Brazilian Kids Games to Play in Class

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Use games as a fun and energetic way to teach your class about a foreign culture. Playing Brazilian children’s games in your class will also show your students how foreign cultures can be similar to their own, as many games are universal in that they have an equivalent in many countries. Brazilian children’s games can be played in your classroom, your school’s gymnasium or outside.

1 Cinco Marias

Cinco Marias can be played with two to four children. All you need are five flat, smooth stones. The game is similar to jacks. Throw all five stones on the floor. Pick up a stone, then toss it in the air, pick up another stone, and catch the tossed stone before it lands. Repeat this process until you have all the stones. In the next round, you must grab two stones at a time, and then three, and then all four, so the difficulty increases as the game goes on. Consider using another material, perhaps shaped modelling clay, if you are concerned about tossing stones in the classroom.

2 Queimada

Take your class to the school gymnasium or outside for Queimada, a dodge-ball-style Brazilian children’s game. As in dodge ball, divide the gymnasium or field into two halves, one for each team. Additionally there is a cemetery area where the “dead” people go. From the beginning, one member from each team starts off “dead.” "Dead" players throw balls to their teammates, who in turn throw the balls at their opponents (as in dodge ball). If a player is hit by a ball, he joins the “dead” in the cemetery. The game ends when all the members of one team are in the cemetery.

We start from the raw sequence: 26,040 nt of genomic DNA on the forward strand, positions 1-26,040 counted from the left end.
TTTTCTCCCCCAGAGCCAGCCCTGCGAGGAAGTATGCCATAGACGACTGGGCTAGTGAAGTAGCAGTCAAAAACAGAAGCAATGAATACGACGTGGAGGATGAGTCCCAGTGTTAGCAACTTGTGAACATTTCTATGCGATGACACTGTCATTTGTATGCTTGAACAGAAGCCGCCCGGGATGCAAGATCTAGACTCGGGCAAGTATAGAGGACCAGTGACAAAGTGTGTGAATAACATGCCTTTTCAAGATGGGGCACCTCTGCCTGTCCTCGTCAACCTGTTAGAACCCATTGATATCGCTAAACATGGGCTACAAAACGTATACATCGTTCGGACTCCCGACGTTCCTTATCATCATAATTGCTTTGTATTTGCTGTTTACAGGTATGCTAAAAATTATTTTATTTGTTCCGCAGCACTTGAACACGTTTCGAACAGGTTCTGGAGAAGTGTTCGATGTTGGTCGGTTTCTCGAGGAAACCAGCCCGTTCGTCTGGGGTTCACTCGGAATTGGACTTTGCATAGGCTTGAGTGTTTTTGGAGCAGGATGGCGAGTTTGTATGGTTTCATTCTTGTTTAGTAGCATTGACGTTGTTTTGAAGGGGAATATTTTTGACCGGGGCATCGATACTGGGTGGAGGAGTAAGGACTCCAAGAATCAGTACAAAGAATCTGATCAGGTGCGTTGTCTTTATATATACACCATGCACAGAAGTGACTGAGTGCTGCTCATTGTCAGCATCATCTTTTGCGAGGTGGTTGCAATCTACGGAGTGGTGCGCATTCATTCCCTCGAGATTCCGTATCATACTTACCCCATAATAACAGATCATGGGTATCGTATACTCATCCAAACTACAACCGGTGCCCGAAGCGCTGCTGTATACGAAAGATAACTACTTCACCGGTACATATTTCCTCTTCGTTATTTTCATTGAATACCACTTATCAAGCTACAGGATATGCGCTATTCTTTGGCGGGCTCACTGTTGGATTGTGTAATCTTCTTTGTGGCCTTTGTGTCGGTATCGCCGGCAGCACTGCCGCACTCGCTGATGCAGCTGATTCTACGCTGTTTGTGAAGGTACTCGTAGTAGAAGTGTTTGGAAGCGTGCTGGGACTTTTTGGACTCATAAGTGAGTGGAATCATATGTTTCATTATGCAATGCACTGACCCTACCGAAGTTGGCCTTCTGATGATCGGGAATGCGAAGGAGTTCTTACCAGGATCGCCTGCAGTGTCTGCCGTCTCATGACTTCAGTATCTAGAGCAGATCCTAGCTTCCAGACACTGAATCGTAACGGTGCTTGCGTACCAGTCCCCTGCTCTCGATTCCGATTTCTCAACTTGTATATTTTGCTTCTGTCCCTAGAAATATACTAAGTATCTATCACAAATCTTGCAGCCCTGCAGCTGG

3 Luta de Galo

Luta de galo is Portuguese for “fight of the roosters” and is a fun game you can play outdoors or in your classroom if you have space to clear the desks from the center of the room. Any number of children can play. Split the children into pairs. Unlike other games, partners are not teammates, but opponents. Have each child tuck a handkerchief or piece of cloth into their belt or waistband, cross their right arm across their chest, and hold up their left leg. Players must hop around one-legged and use their free arm to snatch their opponent’s handkerchief. Disqualification occurs if a child puts their left leg on the ground or unfolds their right arm.

John Leonard is a freelance writer living in Maryland. He has a Bachelor of Arts degree in English and has been writing Web content and travel blogs for over a year. He mainly writes travel articles for Trails or general articles for eHow.